“We have a sizable collection of elected officials, former officials, and Party apparatchiks who have never been conservative other than by their own definition, with a long history of seeding chaos and fighting conservatives.”
The Republican Party of Virginia (RPV) emphasizes personality and party loyalty over ideas and integrity – and relishes personal position over winning elections.
It has never grown out of its early years as an outgrowth of the Byrd-era machine.
It’s ironic, that the emphasis on personality and party loyalty becomes the very vehicle for our collective defeat both in politics and the culture in Virginia, and now nationally to a large extent. Since Reagan, there has been the rise of the “sound-bite” or faux conservative, where real ideas are subordinated to the bromide of the moment just to win an election. So we have politicians saying that they are for “limited government” or that they “won’t raise taxes,” but never engage in the heavy intellectual lifting to promote the moral or practical benefit of those ideas or policies.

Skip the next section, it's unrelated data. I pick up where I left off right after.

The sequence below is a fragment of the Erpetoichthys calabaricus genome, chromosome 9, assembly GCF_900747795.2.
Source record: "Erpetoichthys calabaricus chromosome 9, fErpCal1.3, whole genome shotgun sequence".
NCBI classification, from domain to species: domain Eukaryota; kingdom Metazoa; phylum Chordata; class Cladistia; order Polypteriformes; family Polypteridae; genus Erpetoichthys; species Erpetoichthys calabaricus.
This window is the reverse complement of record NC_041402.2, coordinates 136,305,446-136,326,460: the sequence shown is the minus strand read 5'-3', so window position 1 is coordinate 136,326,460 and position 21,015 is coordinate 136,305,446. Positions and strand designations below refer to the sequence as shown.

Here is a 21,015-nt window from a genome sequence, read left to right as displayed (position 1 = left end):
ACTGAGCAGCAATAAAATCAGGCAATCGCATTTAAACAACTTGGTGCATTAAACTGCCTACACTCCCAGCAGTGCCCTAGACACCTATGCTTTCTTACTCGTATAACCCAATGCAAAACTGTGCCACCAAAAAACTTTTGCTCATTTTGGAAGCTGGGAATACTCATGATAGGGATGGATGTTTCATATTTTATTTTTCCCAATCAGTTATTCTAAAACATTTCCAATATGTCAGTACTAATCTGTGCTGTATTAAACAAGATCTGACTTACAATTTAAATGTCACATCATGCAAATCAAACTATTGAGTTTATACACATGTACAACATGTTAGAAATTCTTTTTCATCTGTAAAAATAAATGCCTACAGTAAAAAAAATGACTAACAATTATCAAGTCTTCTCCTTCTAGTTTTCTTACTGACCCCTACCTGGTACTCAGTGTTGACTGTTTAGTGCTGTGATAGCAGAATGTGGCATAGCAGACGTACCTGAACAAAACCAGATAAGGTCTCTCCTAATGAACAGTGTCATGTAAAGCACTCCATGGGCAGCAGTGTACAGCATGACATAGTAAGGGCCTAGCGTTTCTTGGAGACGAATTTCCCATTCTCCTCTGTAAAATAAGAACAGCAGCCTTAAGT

The best Virginia example would be the faux conservative former Governor, Bob McDonnell and his $6 billion dollar tax boondoggle. Or nationally, George Bush (41) and his “read my lips, no new taxes” disaster.
You can follow the bread crumbs of how this dismissive attitude towards serious issues, ideas and policy works its way into refusing to engage in serious discussions, or “issueless” campaigns. This shows up in strange ways. Only a few nights ago, I was surprised to hear a County Chairman say we “all” had deeply held views, and strong principles, but we had to be careful about how we discussed those in the contentious politics of a very diverse Northern Virginia. I left scratching my head in wonder; how can we win elections if we can’t articulate our deeply held principles, or they aren’t important enough to fight for?
The recent deliberate, coordinated stacking of Republican County meetings with Democrats and county employees to thwart conservative victories, the rejection of long standing Party practice, and the cheering on of a group of individuals who are in direct opposition to the Party’s pledge and long held beliefs, is simply the latest in a long train of personal and organizational abuses that have stymied and chocked off what should have been robust growth of the RPV over the last generation.